Goods and Services Tax (GST) collections in December (for sales in November) rose 11.6 per cent to Rs 1,15,174 crore, the highest year-on-year growth since the indirect tax regime came into force in July 2017. Higher festive season sales on account of Diwali in November, along with the rollout of new technological systems of e-invoicing, and action against tax evaders contributed to the surge in GST revenues.
The Finance Ministry said this has been the highest growth in monthly revenues in the last 21 months. “This has been due to the combined effect of the rapid economic recovery post pandemic and the nationwide drive against GST evaders and fake bills along with many systemic changes introduced recently, which have led to improved compliance”, the Ministry said.
Tax experts, however, noted that for a clearer picture of the extent of the economic recovery, the government should provide a breakup of GST revenues collected through filing of returns, and through recovery drives by the authorities.
“The GST collections in December have been higher than expected. The collections are significantly higher as compared to the same month last year. However, the government should also provide a breakup of the GST collected through filing of returns and GST collected through recovery drives initiated by the DRI and DGGSTI authorities, which should give us a true picture of the extent of economic recovery,” Rajat Bose, Partner, Shardul Amarchand Mangaldas & Co, said.
December was the fourth month in which GST revenue collections posted a year-on-year growth. The proposed extension of electronic invoicing to more businesses is expected to further prevent leakage in GST revenues.
“Recent changes introduced and effectively implemented in the GSTN technology platform like e-invoicing and of the matching of supplier invoices along with strict enforcement by revenue authorities in checking fraudulent invoices, has induced enhanced degree of reporting compliance…as e-invoicing gets extended to less than Rs 100 crore turnover taxpayers in the near future, it shall further prevent leakage of GST in the MSME sector,” Atul Gupta, Senior Director, Deloitte India, said.
“However”, Gupta said, “the government should ensure easing bank credit availability to the MSME sector which is still struggling to recover from the Covid-induced slowdown in the domestic and export markets.”
Under GST laws, e-invoice for B2B (business to business) transactions have been made mandatory for companies with turnover of over Rs 500 crore from October 1 last year. It was notified to be extended to businesses with over Rs 100 crore turnover from January 1 this year, and is likely to be extended to all businesses beginning April 1. The e-invoicing system is connected to a central portal, which receives and validates invoices in real time.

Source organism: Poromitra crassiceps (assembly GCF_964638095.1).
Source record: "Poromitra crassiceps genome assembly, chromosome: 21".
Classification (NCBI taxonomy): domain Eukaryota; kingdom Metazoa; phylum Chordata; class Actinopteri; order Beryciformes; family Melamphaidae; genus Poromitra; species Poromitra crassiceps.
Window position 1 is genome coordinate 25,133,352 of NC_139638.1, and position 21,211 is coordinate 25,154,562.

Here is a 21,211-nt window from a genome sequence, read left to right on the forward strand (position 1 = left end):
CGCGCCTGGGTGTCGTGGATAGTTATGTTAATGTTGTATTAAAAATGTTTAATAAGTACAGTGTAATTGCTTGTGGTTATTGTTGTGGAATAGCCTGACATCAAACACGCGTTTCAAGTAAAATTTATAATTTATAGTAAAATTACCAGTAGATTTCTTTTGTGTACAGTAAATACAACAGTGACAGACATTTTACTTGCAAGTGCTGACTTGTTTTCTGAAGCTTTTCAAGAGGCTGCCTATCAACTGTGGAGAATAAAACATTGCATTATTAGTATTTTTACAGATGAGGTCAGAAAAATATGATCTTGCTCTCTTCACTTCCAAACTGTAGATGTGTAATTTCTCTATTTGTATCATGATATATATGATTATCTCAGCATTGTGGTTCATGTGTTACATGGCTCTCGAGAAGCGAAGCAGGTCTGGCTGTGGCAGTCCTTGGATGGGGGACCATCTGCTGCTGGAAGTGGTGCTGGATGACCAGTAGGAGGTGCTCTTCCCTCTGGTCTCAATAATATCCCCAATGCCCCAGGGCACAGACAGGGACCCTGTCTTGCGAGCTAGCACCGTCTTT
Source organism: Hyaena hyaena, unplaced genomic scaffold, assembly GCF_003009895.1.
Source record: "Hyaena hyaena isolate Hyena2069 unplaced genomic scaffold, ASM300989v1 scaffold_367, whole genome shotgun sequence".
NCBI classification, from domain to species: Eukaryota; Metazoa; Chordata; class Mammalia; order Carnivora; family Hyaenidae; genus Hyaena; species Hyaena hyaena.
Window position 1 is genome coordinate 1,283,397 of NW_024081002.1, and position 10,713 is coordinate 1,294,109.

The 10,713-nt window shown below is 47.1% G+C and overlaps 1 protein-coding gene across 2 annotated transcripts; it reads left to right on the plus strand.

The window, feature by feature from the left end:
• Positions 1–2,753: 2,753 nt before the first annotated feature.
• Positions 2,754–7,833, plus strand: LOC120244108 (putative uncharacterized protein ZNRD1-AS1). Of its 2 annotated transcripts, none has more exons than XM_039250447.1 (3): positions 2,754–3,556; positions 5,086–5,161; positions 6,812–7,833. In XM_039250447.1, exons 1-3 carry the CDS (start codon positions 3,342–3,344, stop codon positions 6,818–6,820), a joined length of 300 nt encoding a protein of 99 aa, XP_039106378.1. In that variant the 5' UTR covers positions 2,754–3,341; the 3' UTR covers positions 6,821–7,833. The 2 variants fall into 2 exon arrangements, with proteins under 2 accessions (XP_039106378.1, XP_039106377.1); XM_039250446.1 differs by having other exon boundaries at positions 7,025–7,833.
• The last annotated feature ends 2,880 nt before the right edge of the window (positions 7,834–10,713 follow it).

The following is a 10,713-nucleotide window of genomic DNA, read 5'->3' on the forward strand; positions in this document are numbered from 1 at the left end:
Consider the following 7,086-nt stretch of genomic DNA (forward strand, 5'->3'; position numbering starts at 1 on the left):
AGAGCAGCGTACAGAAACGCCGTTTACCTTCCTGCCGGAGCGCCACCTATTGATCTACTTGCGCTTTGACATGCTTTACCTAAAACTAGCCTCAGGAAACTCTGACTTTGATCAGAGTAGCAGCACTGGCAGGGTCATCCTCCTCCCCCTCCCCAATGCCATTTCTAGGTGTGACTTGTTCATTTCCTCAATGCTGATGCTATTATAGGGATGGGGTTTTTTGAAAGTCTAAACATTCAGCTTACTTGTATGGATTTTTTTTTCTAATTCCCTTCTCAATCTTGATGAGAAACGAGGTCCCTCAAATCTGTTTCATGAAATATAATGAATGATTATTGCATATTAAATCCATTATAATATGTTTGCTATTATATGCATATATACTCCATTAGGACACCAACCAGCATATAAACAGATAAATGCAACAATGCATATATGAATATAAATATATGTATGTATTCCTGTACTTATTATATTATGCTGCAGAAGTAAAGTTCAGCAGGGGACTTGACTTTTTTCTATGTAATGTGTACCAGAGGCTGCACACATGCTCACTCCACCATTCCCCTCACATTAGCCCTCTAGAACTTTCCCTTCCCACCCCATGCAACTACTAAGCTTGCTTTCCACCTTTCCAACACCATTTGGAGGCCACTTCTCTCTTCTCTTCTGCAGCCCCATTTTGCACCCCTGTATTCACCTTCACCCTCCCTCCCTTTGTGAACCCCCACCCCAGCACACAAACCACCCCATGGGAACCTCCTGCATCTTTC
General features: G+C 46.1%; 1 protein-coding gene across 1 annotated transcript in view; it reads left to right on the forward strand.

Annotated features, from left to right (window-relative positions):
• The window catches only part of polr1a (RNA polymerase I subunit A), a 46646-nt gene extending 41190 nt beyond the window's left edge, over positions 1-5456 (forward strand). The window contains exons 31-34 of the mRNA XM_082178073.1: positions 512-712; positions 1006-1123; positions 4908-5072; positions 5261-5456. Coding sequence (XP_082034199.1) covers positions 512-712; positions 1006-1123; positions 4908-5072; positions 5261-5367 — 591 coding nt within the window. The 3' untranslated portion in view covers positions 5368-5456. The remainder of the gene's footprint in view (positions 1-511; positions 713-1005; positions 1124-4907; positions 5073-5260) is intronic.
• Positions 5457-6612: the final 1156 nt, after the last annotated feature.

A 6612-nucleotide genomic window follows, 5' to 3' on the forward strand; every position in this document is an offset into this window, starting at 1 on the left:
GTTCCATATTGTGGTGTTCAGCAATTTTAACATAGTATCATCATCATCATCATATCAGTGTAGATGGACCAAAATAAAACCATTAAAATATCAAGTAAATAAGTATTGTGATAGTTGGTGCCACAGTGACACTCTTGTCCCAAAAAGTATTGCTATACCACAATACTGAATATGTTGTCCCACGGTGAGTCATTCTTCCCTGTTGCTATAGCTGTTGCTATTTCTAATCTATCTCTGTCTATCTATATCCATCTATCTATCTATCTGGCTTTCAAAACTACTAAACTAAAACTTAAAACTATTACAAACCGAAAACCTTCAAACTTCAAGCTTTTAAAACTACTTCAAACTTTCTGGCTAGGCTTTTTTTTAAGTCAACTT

GST collections, which are an indicator of economic activity, had plummeted to a record low of Rs 32,172 crore in April, following the Covid-19 pandemic lockdown. The average growth in GST revenues during the October-December quarter has been 7.3 per cent as compared to (-)8.2 per cent during the July-September quarter and (-)41 per cent during the April-June quarter of the financial year.
Out of Rs 1,15,174 crore GST revenues in December, Rs 21,365 crore is Central GST; Rs 27,804 crore is State GST; Rs 57,426 crore is Integrated GST (including Rs 22,050 crore collected on import of goods); and Rs 8,579 crore is Cess, including Rs 971 crore on import of goods, the statement issued by the government said.
A total of 87 lakh GSTR-3B returns were filed for the month of November up to December 31, as against the 82 lakh filed in the previous month.
The government settled Rs 23,276 crore to CGST and Rs 17,681 crore to SGST from IGST as regular settlement. After this, the total revenue earned by the Centre is Rs 44,641 crore as CGST, and by the states is Rs 45,485 crore as SGST, the Ministry said.
In December, revenues from the import of goods were 27 per cent higher, and revenues from domestic transactions (including import of services) were 8 per cent higher than the same period last year, the Ministry said.
Tax experts said the increase in GST on imports possibly reflects a revival in demand for some products. “Significant jump in GST on imports could indicate revival in demand for high-end products like cell phones and electronic items. Apart from economic revival, the reason for this growth could be tightening of compliances with measures such as e-invoicing and increased investigations to catch tax evaders, even though GST audits for ’17-’18 and ’18-’19 are yet to start in a big way,” Pratik Jain, Partner & Leader, Indirect Tax, PwC India, said.